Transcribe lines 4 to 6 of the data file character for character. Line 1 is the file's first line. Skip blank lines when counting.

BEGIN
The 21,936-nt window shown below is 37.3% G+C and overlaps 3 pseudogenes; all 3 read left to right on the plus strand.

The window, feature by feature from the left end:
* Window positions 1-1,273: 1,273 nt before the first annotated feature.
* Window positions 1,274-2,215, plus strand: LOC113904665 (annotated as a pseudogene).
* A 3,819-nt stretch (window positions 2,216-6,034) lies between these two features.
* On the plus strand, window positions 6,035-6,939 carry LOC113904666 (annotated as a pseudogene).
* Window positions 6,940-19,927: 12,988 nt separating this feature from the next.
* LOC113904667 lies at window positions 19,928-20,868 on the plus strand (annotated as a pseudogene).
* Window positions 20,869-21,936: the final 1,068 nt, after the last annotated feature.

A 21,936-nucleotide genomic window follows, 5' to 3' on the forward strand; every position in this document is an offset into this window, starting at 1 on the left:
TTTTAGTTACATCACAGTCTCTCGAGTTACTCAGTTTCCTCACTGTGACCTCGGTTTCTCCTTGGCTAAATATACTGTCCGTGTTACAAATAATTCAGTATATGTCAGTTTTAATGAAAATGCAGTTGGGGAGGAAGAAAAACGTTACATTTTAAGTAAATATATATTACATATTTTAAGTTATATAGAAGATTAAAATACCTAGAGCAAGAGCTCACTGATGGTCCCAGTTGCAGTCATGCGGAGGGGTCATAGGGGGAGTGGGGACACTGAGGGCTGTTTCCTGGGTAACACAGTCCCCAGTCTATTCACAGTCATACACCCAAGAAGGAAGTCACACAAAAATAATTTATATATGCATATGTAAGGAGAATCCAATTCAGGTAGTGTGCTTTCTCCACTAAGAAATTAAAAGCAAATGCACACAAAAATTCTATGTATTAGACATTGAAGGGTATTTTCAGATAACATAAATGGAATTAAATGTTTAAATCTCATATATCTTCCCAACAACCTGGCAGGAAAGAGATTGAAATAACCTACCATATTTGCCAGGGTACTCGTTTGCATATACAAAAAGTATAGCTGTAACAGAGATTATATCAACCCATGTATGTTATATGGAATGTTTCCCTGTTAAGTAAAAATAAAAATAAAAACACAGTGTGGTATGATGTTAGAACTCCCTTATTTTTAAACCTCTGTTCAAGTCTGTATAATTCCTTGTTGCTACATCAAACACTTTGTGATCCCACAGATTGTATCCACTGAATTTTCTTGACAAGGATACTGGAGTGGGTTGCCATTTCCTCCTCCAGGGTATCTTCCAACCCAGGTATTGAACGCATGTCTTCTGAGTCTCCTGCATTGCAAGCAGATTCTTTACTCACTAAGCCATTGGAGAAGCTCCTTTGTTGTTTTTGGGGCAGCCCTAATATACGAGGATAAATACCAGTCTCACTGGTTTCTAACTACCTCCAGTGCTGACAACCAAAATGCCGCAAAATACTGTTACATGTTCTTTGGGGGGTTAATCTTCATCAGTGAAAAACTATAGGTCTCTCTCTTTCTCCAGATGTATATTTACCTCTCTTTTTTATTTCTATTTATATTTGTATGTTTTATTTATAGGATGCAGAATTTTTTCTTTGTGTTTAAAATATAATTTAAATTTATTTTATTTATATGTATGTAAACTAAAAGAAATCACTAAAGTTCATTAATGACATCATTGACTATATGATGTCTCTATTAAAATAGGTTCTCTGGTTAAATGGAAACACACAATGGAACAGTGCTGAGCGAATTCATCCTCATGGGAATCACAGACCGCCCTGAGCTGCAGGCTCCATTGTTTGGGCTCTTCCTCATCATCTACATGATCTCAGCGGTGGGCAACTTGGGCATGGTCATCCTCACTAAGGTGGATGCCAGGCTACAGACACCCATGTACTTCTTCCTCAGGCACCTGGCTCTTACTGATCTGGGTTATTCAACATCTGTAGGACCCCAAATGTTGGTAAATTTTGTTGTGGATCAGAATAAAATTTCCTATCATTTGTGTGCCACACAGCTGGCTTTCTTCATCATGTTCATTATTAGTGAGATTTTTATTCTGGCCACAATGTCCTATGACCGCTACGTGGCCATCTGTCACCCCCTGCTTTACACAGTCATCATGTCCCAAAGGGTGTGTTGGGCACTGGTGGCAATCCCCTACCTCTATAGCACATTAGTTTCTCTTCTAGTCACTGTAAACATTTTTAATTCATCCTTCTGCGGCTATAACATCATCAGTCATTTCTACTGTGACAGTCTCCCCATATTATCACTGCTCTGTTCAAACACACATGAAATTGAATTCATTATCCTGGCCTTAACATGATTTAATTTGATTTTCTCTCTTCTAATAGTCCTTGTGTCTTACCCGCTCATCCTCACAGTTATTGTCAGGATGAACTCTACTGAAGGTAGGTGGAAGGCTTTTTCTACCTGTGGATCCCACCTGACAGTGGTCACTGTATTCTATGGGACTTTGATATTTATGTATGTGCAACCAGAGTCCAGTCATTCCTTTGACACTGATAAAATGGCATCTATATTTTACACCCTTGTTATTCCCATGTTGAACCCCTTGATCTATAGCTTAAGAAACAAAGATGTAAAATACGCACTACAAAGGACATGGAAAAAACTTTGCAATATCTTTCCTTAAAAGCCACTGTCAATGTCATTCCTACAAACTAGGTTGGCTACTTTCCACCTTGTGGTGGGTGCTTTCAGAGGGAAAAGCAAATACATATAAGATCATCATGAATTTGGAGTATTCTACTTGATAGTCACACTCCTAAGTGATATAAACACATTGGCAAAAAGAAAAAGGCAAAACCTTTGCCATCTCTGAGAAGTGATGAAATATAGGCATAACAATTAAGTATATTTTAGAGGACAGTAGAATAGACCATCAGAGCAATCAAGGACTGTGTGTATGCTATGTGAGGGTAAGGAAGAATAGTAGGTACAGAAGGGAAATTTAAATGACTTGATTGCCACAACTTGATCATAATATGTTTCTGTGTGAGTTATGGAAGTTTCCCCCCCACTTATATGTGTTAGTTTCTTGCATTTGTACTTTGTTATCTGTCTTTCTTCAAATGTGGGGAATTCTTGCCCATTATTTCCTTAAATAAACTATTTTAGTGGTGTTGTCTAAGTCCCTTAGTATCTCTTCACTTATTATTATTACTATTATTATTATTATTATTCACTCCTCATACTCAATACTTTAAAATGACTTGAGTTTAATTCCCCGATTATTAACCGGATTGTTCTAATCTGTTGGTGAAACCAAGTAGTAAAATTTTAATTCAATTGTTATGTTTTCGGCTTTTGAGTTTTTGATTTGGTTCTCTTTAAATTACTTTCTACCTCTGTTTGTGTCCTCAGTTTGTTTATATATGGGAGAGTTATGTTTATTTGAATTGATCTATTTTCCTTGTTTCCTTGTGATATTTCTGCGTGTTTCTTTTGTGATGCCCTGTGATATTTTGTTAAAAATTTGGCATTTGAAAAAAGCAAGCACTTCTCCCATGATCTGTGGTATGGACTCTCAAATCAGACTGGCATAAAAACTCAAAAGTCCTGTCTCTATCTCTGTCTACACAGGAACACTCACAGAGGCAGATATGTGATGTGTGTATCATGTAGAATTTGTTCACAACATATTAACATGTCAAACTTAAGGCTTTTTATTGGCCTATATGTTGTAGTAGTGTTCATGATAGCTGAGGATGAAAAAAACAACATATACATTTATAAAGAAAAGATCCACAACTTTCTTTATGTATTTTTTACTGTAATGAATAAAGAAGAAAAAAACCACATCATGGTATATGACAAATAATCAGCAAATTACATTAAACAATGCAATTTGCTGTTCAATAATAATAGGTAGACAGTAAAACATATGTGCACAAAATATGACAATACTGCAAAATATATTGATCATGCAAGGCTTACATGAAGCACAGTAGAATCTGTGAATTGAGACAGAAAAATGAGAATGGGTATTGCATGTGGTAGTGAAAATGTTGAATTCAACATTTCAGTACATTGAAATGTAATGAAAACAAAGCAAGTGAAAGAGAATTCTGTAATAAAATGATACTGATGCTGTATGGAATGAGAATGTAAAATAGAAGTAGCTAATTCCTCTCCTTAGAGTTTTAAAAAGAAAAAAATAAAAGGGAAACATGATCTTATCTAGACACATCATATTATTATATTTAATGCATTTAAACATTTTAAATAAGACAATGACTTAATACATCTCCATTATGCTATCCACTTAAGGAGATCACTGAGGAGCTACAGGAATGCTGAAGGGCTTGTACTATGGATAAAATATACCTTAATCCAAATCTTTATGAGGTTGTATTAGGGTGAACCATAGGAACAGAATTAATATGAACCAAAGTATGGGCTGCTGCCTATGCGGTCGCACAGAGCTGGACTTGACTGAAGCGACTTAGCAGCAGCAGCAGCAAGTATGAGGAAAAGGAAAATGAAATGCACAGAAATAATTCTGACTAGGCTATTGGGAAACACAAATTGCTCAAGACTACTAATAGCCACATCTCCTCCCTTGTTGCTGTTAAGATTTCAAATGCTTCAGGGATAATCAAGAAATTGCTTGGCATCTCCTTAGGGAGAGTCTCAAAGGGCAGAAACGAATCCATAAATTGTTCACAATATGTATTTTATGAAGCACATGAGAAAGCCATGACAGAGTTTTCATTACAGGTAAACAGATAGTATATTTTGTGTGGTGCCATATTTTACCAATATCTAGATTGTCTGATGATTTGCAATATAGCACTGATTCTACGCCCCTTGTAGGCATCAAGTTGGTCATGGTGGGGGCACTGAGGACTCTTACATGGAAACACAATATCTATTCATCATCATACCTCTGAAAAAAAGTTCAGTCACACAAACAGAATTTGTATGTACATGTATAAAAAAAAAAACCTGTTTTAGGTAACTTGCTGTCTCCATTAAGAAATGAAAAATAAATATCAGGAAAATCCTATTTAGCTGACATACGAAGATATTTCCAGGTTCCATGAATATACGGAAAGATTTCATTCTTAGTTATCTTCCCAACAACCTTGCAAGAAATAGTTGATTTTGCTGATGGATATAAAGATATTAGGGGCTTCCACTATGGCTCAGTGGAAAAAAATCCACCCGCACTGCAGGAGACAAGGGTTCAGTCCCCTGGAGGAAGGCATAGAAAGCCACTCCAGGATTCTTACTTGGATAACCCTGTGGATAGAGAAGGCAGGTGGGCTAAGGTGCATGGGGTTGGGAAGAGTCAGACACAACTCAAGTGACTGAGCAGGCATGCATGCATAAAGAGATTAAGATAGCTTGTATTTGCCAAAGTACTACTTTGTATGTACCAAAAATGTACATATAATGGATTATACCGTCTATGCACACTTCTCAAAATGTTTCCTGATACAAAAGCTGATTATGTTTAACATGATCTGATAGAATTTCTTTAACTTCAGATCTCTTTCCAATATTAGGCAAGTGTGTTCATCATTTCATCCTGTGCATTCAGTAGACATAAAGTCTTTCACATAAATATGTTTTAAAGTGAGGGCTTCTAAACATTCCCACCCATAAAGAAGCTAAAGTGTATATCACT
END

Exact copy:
* Window positions 1,274-2,215, plus strand: LOC113904665 (annotated as a pseudogene).
* A 3,819-nt stretch (window positions 2,216-6,034) lies between these two features.
* On the plus strand, window positions 6,035-6,939 carry LOC113904666 (annotated as a pseudogene).